share|improve this answer
"the information content must clearly be the same" This is only true if you believe in the likelihood principle! – jsk May 16 '14 at 5:30
Yes, maybe, but I did show how it follows from bayesian principles. – kjetil b halvorsen May 16 '14 at 12:38

It basically means that only relative value of the PDF matters. For instance, the standard normal (Gaussian) PDF is: $f(x)=\frac{1}{\sqrt{2\pi}}e^{-x^2/2}$, your book is saying that they could use $g(x)=e^{-x^2/2}$ instead, because they don't care for the scale, i.e. $c=\frac{1}{\sqrt{2\pi}}$.

This happens because they maximize likelihood function, and $c\cdot g(x)$ and $g(x)$ will have the same maximum. Hence, maximum of $e^{-x^2/2}$ will be the same as of $f(x)$. So, they don't bother about the scale.

share|improve this answer

In layman's terms, you'll often look for the maximum likelihood and $f(x)$ and $kf(x)$ share the same critical points.

share|improve this answer
So do $f(x)$ and $f(x)+2$ but they would not be equivalent likelihood functions – Henry May 13 '14 at 18:18
Please, as Alecos Papadopoulos writes in his answer, "the likelihood is first a joint probability density function". Because of the iid assumption for random samples, that joint function is a product of simple density functions, so multiplicative factors do arise, addends do not. – Sergio May 13 '14 at 18:36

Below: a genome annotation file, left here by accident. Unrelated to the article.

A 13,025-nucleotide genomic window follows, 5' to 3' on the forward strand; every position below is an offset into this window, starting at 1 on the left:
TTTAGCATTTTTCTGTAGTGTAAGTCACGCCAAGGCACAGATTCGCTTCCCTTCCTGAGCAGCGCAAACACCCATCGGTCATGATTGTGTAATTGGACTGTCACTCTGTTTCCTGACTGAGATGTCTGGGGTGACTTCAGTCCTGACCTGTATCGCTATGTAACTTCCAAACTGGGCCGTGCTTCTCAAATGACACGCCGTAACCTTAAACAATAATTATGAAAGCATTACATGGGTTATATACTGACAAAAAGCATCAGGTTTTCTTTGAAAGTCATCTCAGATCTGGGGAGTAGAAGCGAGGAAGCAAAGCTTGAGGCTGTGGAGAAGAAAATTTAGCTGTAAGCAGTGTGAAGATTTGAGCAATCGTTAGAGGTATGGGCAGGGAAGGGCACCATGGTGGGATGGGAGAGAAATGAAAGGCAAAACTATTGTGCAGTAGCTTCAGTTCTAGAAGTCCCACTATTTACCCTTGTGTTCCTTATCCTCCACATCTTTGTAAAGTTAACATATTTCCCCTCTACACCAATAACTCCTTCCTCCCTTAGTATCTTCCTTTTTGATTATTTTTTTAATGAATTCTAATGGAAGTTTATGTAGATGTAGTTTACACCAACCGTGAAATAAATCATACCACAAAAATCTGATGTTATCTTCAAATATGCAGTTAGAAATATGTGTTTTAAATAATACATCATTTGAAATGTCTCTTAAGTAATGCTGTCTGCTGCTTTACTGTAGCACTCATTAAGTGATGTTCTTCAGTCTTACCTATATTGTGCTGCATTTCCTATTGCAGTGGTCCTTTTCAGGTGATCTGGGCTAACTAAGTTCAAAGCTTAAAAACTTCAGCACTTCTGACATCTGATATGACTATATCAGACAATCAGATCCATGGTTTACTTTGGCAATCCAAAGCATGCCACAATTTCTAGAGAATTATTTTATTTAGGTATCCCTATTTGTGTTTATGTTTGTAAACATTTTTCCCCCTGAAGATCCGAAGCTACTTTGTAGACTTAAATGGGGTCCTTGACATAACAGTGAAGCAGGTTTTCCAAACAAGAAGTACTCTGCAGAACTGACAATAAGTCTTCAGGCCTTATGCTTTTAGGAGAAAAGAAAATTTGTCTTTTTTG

I cannot explain the meaning of the quotation, but for maximum-likelihood estimation, it does not matter whether we choose to find the maximum of the likelihood function $L(\mathbf x; \theta)$ (regarded as a function of $\theta$ or the maximum of $aL(\mathbf x; \theta)$ where $a$ is some constant. This is because we are not interested in the maximum value of $L(\mathbf x; \theta)$ but rather the value $\theta_{\text{ML}}$ where this maximum occurs, and both $L(\mathbf x; \theta)$ and $aL(\mathbf x; \theta)$ achieve their maximum value at the same $\theta_{\text{ML}}$. So, multiplicative constants can be ignored. Similarly, we could choose to consider any monotone function $g(\cdot)$ (such as the logarithm) of the likelihood function $L(\mathbf x; \theta)$, determine the maximum of $g(L(\mathbf x;\theta))$, and infer the value of $\theta_{\text{ML}}$ from this. For the logarithm, the multipliative constant $a$ becomes the additive constant $\ln(a)$ and this too can be ignored in the process of finding the location of the maximum: $\ln(a)+\ln(L(\mathbf x; \theta)$ is maximized at the same point as $\ln(L(\mathbf x; \theta)$.